But we're too busy (for example) watching baking shows on TV, and indulging 'background piano music' every time something 'sad' is meant to be happening to us - or to someone else, ideally. And reaching for the smartphone every two minutes to illustrate another conversation about - well, needing the smartphone. It's so distracting. We have to want to leave this stuff behind ourselves for it all to move forward. There's been immense technological progress in affluent societies, but far less socio-economic progress, which seems to be tending toward a media/celebrity-driven culture, general levels of obesity, depression, anxiety for the future, etc. in more affluent populations. Societies where populations age unevenly due to the lack of personal risk (adventure?), hence discouraging fresh couplings/births. There are as many prescriptions for anti-depressants in Britain as there are people, and we're not all on anti-depressants, which means some (hopefully mostly older adults!) are on two or three different ones. Wild buzz...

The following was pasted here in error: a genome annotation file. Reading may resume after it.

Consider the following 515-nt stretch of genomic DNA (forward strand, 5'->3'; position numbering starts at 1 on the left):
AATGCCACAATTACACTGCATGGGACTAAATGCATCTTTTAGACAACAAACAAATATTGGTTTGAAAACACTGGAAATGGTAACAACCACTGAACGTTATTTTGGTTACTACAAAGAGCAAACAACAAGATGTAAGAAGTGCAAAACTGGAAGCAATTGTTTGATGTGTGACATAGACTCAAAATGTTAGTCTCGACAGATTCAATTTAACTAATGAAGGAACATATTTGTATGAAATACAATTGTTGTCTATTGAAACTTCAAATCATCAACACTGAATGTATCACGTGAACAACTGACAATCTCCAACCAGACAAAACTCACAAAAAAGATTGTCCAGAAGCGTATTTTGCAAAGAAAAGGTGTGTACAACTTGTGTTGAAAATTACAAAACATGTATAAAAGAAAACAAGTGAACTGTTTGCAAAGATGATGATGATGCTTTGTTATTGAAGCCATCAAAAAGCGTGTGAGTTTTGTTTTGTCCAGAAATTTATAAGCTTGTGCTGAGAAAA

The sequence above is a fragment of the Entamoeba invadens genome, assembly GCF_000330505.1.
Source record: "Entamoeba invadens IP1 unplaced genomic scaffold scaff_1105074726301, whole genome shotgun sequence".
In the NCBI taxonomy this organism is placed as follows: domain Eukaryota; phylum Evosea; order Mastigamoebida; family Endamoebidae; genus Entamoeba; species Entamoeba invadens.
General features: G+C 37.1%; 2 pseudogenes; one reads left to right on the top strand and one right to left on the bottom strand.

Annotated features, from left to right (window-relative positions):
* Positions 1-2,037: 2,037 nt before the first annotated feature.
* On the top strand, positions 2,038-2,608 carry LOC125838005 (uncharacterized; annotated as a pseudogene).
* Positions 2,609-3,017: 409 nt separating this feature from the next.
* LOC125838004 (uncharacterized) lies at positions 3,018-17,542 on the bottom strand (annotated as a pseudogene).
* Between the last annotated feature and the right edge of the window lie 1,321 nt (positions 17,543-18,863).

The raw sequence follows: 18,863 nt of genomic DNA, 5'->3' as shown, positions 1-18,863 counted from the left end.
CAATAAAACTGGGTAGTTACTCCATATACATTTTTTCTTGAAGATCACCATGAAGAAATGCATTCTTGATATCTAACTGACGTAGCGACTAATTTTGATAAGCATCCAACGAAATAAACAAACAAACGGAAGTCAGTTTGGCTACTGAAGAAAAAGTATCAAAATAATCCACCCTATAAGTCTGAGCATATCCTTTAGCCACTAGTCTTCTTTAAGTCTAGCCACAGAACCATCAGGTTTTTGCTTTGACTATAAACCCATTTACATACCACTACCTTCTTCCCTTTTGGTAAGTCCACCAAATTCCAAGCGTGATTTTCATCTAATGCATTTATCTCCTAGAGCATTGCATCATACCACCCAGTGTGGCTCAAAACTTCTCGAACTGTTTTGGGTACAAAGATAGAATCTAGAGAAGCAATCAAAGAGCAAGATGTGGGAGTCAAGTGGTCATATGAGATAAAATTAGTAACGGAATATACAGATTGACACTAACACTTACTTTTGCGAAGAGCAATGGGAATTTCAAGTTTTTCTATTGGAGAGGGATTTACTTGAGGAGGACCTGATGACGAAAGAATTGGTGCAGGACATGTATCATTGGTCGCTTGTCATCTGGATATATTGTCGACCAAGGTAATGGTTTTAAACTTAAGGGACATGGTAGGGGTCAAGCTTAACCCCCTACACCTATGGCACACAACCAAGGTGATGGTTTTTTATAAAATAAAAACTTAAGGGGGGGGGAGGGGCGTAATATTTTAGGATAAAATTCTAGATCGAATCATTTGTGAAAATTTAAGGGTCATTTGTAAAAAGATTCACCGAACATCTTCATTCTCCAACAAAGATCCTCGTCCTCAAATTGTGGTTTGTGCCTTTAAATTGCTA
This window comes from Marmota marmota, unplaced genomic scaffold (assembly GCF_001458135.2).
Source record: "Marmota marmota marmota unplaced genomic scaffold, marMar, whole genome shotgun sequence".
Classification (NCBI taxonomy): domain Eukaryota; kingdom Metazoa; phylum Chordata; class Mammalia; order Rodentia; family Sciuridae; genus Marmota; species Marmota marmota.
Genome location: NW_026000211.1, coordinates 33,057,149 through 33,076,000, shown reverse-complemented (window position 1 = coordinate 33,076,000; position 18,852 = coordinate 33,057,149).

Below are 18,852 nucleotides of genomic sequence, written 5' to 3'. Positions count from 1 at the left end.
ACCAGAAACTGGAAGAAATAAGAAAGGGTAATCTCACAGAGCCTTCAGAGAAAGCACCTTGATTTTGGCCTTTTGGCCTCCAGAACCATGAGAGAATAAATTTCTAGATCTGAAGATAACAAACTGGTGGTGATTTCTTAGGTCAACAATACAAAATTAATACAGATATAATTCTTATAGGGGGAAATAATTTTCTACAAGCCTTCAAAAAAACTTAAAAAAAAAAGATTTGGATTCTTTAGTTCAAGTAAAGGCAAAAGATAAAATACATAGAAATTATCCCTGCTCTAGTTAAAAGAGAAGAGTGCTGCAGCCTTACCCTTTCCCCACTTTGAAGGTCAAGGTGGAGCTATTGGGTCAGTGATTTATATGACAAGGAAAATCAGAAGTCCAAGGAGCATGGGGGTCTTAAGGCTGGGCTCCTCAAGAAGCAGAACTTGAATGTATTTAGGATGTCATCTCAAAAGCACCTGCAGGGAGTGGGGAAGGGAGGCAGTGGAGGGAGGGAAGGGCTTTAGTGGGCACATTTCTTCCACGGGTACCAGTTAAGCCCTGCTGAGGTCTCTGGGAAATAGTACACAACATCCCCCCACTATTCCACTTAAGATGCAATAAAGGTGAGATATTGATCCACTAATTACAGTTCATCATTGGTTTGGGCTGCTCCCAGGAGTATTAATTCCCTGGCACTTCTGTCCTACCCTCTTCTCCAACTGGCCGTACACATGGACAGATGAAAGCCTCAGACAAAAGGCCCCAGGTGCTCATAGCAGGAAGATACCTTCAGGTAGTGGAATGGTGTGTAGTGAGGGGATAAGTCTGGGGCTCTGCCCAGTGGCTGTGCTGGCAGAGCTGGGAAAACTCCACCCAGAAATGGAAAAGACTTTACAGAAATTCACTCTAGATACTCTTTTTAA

And that mindset creates a tendency toward electing grumpy, paranoid and generally deceitful (and almost always male) political leaders who deliberately discourage forward-thinking members of the population from sticking their heads over the parapet - or from creating associations with like-minded populations elsewhere. And who encourage safety-first nostalgia as a way of life, rather than something to be treasured and filed for reference. Most of the major countries of the world are currently run by these assholes, kept in power by their 'safety-conscious' believers - and usually wielding a big stick for the non-believers. A few countries are run by intelligent, personable women, and seem to be doing quite well as a result. Makes you think.